We'll have more on the Florida primary in a while....

Advertise on MotherJones.com

First Kennedy, Now Kerry Blasts the Clinton Campaign

| Tue Jan. 29, 2008 12:24 PM PST

First it was Teddy Kennedy; then came John Kerry.

On Monday, Kennedy endorsed Barack Obama and wagged a finger at the Clintons. On Tuesday, Kerry accused the Clintonites of engaging in a "spin war" and practicing "the type of politics...a lot of us are trying to reject."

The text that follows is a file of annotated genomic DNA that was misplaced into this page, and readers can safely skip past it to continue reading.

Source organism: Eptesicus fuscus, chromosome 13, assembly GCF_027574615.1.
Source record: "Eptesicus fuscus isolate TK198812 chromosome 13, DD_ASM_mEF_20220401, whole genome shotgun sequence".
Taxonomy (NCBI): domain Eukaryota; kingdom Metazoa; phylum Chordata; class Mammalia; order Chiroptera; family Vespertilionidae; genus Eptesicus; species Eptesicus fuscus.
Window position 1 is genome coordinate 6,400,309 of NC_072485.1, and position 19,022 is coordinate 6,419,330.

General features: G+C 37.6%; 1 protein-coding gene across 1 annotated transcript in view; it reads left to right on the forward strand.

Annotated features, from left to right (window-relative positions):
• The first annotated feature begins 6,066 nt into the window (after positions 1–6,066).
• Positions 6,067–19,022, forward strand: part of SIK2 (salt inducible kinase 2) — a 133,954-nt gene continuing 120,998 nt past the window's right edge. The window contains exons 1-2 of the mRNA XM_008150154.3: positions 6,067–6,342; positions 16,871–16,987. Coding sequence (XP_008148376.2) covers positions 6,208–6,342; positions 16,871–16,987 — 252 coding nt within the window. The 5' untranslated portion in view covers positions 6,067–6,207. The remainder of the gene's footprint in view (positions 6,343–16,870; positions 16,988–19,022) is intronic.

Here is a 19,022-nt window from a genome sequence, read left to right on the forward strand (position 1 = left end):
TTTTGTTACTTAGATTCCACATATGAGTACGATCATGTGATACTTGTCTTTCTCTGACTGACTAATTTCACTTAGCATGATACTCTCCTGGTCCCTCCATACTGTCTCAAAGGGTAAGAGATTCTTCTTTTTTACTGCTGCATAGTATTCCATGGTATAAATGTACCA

Kerry was talking to reporters on a conference call arranged by the Obama campaign. Minutes earlier, Clinton's top campaign aides had been on their own conference call with the media and had argued that the Democratic presidential delegates being selected in Florida during Tuesday's election ought to be counted by the Democratic Party. The problem: after Florida defied the Democratic National Committee and moved its primary to an early position, the party stripped the state of its delegates. All the major candidates, out of respect to the party and fearful of offending voters in the traditional early states, pledged not to campaign in Florida. But now that it seems that Hillary Clinton might do well in the Florida election (and now that Iowa and New Hampshire are done), her campaign is proclaiming, Honor the Florida voter.